Compel Them to Come In: Excerpt


The following is an excerpt from the book, Compel Them to Come In: Reaching People with Disabilities Through the Local Church.

Planning a Disability Awareness Sunday
By Charlie Chivers

A Disability Awareness Sunday can be a milestone in the life and vitality of the local church. Unfortunately, this event too often becomes a token offering to fulfill an obligatory date on the annual church calendar and appease a few vocal constituents with disability ministry concerns. This would include Disability Ministry coordinators, special needs Sunday school teachers, and those individuals and families directly impacted by physical or intellectual disability on a daily basis. These two groups of people, one with a lonely ministry call and the other with a daily cross to bear, are often disenfranchised from the body. They feel unnoticed and unwanted because they ride an unpopular “hobby horse” that makes others uncomfortable. They are rarely included or considered in the overall planning of the church.

For some reason, reaching people with disabilities is the unwanted stepchild of church ministries. Here are some facts for consideration:

  • When building renovations are made, the building committee or architectural team rarely consults with Disability Ministry leaders or gets the input of those affected by disability. They don’t realize that blindly following state specifications can lead to costly do-overs. (A Christian camp in Illinois had to re-do all the “accessible” bathrooms in their new lodge because no one thought to test the specs with real people in real wheelchairs. The state specs did not take into account needed “turn around” room.)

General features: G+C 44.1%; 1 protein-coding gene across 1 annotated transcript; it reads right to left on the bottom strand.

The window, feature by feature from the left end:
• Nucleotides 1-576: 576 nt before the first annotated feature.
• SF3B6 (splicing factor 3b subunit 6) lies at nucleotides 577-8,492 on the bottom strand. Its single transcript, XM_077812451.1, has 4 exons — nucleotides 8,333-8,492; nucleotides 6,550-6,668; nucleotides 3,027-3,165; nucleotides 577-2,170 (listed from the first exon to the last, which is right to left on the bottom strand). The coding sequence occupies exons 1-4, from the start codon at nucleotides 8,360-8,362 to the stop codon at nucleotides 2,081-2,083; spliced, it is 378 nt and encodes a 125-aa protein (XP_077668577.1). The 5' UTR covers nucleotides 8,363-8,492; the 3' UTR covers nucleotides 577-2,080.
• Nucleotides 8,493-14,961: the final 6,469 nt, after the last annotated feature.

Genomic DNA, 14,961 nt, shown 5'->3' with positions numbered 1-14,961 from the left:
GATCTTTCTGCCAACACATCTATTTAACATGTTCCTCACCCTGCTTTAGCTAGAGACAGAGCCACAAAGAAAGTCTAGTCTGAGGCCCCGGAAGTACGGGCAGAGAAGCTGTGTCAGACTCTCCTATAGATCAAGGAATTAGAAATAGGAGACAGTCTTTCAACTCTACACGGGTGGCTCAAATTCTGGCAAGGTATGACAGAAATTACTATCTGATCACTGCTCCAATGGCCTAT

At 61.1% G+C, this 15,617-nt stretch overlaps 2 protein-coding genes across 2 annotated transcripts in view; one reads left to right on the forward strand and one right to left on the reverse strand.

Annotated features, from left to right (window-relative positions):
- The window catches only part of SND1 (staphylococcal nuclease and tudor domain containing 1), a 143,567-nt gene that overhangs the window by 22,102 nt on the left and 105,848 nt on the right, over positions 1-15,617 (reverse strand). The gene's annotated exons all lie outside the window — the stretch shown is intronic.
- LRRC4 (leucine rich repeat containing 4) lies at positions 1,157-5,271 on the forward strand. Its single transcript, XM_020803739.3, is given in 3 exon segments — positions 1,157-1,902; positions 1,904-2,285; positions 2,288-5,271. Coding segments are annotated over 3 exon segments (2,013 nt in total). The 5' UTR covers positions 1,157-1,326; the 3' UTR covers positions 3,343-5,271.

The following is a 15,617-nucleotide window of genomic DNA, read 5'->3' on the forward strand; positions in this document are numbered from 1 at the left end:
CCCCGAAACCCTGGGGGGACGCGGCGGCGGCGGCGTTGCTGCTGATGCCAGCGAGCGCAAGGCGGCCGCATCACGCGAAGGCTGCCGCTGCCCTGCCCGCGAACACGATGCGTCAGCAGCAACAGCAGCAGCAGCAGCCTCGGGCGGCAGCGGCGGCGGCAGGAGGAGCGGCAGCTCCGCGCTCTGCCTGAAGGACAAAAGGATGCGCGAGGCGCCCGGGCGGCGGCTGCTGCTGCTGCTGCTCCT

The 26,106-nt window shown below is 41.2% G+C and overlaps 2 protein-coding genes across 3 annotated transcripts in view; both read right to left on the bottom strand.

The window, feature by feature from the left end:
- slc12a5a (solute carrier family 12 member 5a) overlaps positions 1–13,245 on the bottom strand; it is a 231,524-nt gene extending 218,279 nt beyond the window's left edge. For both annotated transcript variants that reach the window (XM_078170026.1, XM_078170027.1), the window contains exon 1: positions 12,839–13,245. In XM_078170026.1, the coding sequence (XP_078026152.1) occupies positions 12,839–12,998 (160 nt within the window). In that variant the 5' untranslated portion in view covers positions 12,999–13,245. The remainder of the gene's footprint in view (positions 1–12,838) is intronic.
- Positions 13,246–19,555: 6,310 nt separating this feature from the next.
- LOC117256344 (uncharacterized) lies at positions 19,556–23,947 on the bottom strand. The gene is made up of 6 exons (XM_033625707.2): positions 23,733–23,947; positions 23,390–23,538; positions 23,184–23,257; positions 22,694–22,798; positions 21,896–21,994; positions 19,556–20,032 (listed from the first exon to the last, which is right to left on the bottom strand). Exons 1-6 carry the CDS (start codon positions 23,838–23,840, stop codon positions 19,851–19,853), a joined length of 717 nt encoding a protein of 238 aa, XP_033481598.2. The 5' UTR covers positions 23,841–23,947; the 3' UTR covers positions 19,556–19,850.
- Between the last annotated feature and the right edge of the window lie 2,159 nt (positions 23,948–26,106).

• Major churches sometimes isolate and lose contact with their ministry to people with disabilities. The disability ministry becomes a church within the church that is never visited by the church leadership or the congregation at-large. Workers within the ministry are seldom encouraged.
  • Members of the disability community within the church are generally overlooked as active participants in church life and ministry. Even though these connections are absolutely vital for people with disabilities, they are virtually ignored when people are recruited for activities such as teaching a Sunday school class, working in the nursery, participating in church dramas and musicals, Sunday school picnics, fellowship, and even work days. Since many people with disabilities have the desire and the skills to perform these functions, this lack of consideration sends silent signals that they are perceived as useless.
  • When people feel disenfranchised, two things occur. Individuals and families affected by disability react by becoming very private and retreating even further into their own world. Some may appear self-involved, strange, indifferent, unfriendly, and unwilling to fit into the church family. Others will become manipulative, abrupt, and ungrateful, marking themselves as undesirable to be around.